Blockchain and in-house legal teams: entering the realm of the unknown

First published by IBA In-House Perspective on 30 September 2019

Blockchain has long been touted as the technology that will revolutionise the global economy, so it was only a matter of time before the legal sector started taking note. Law firms such as White & Case and Clyde & Co are among those getting in on the act, with the former using the technology to streamline the due diligence process while the latter has created a blockchain-powered contract for its insurance clients.

Given that blockchain is essentially a time-stamped record of data that no one directly owns and no one can tamper with, its attraction to an industry that values transparency and integrity is clear. Yet for in-house legal teams, blockchain and its uses remain in the realms of the unknown. Lesley Wan, General Counsel for First Bank of Nigeria’s United Kingdom arm FBN Bank (UK), predicts this will have to change. ‘General counsel are still learning about this’, she says, ‘but they are interested and know they need to get on top of it’.

Part of the reason why so many in-house lawyers have started thinking about how blockchain technology could impact their working lives is the hype around it. Persistent predictions suggest that cryptocurrencies, like Bitcoin, Ethereum or the as-yet unlaunched Facebook Libra, will render existing currencies – and banks – obsolete. Meanwhile, blockchain can simply make transacting business better, according to the near-constant chatter about the technology.

However, as Callum Sinclair, Head of the Technology Sector and Divisional Head of Commercial and a partner at Burness Paull, points out, for now, this is mainly just talk. ‘There’s about a million people talking about this, but it’s a bit of smoke and mirrors: when you go beneath the surface they are just talking about it’, he says. ‘The number of businesses doing it at scale is very small at the moment’.

Joost Linnemann, Vice Chair of the IBA Technology Law Committee and a partner at Dutch firm Kennedy Van der Laan, agrees, although he believes the bluster may have peaked, allowing serious discussions about the technology’s implications to take place. ‘We’re in a post-hype situation in the sense that there was a lot of buzz around it and people were evangelising about it changing the world’, Linnemann says. ‘A lot of reference was made to Bitcoin and public blockchains that would disrupt infrastructure systems like payments. We’re now in a situation where that buzz has largely died down.’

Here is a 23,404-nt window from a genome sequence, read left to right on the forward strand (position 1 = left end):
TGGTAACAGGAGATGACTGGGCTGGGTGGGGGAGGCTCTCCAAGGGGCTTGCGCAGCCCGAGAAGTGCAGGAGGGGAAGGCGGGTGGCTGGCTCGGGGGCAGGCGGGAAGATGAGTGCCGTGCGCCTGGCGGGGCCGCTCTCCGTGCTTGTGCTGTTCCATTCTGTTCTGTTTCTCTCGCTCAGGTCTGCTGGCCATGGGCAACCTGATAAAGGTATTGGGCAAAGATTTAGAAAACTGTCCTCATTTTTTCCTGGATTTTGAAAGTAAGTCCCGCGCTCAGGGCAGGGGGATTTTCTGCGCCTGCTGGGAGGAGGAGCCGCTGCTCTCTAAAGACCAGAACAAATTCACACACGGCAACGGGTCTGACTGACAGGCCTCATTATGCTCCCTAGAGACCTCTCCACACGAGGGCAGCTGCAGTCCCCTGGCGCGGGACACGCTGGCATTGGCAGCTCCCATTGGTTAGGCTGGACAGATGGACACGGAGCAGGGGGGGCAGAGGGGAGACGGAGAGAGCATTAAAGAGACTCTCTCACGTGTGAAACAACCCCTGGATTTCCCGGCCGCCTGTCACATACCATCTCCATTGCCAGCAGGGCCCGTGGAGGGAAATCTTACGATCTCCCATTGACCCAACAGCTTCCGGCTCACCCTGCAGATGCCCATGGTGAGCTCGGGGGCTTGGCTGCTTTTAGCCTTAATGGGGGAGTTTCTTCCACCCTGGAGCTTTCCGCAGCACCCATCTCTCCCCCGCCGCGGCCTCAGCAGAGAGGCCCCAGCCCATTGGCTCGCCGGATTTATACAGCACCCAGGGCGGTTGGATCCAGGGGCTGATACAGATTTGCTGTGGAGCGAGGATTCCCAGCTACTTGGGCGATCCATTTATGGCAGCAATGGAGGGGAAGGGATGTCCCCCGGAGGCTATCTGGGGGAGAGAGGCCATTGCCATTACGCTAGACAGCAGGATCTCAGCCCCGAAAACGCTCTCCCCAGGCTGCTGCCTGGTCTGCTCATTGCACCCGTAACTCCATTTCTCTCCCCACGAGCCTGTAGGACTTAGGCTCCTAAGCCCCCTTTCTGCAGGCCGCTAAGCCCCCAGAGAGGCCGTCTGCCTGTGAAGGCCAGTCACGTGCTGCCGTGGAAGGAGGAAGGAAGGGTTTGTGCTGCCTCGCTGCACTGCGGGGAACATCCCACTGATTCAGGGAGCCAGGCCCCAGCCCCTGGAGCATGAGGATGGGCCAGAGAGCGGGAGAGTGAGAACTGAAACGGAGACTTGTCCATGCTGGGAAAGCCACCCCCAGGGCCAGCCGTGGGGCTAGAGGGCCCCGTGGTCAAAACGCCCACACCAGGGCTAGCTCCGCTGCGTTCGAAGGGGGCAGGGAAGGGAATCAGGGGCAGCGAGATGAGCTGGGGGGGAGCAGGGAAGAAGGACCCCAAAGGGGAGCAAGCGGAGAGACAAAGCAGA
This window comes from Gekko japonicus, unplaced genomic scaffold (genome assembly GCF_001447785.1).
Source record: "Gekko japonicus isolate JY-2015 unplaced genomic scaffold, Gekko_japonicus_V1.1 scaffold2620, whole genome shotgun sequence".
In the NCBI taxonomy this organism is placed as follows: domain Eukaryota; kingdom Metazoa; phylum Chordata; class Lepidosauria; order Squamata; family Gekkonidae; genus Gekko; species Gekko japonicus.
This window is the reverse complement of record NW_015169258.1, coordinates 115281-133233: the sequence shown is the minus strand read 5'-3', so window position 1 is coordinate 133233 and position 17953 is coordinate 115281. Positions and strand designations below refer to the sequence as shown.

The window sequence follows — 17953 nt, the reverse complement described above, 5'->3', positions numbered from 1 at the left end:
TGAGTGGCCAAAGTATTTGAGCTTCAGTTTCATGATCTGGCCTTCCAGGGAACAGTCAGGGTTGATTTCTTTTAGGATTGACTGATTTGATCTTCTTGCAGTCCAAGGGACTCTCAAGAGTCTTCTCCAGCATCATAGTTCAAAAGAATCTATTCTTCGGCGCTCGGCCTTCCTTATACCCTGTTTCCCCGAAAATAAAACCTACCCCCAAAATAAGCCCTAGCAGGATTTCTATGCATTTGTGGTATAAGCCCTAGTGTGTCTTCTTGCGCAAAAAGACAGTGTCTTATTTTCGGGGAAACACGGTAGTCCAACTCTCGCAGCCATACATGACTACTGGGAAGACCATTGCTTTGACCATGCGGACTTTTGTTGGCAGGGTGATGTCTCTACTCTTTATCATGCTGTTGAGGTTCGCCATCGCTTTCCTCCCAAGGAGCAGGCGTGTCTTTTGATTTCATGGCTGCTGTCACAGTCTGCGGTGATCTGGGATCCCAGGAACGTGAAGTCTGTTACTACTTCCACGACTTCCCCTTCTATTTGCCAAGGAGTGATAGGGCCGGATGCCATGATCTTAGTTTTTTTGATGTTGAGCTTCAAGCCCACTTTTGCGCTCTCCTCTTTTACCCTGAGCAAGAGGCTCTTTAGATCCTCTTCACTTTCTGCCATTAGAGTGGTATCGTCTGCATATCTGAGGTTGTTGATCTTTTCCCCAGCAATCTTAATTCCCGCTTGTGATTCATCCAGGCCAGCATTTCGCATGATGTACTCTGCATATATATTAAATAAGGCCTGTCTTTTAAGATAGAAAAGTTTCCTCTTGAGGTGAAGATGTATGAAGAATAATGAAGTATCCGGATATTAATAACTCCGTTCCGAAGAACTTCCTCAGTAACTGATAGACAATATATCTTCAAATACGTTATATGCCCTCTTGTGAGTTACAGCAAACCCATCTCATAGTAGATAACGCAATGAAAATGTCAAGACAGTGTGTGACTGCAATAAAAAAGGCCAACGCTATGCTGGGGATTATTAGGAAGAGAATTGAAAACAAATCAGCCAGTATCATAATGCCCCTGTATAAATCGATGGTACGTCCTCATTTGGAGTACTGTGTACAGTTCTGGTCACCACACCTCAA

Part of the reason why people have been unable to cut through the rhetoric is that, even at its most basic level, blockchain is a complex concept to explain. Most people have heard terms like ‘distributed ledger’ and ‘decentralised database’, but few would be able to explain what they mean. Throwing in words such as ‘immutable’ and ‘unhackable’ has done in-house lawyers, some of whom have been convinced that blockchain could totally disrupt their industry, no favours.

‘There are two types of explanation’, Linnemann says. ‘One is so technical and complicated that if you’re not a computer scientist you won’t understand it. The other is so abstract that it fails to serve the purpose of telling you what’s important in a legal context. What’s missing is an explanation of the technology that’s not too complicated but complicated enough for a lawyer to be able to use it.’

At the same time, as Addleshaw Goddard partner Steven Francis points out, for in-house legal functions, many of which will be made up of just one lawyer, ‘the business as usual stuff dominates’. ‘Understanding of blockchain is quite good in private sector law firms and is very good in some commercial organisations that are at the IT [information technology] sharp end and are looking to provide blockchain services’, he says. ‘But in-house lawyers tend to be the most pragmatic of people and they are under-resourced; there’s not a lot of budget for this’. 

Despite this, examples are beginning to emerge of ways blockchain technology could make an impact in the wider corporate world. IBM and Walmart have teamed up in China on a project designed to monitor food safety; United States financial services giant AIG has created a smart contract that is expected to cut costs and promote transparency in the insurance world; Danish conglomerate Maersk is trialling a project that allows organisations in the container logistics industry to have a shared view of shipping transaction data; and Dutch technology business Essentia One is developing a system that will allow customs agents and borders staff to record and store passenger data from a range of different sources.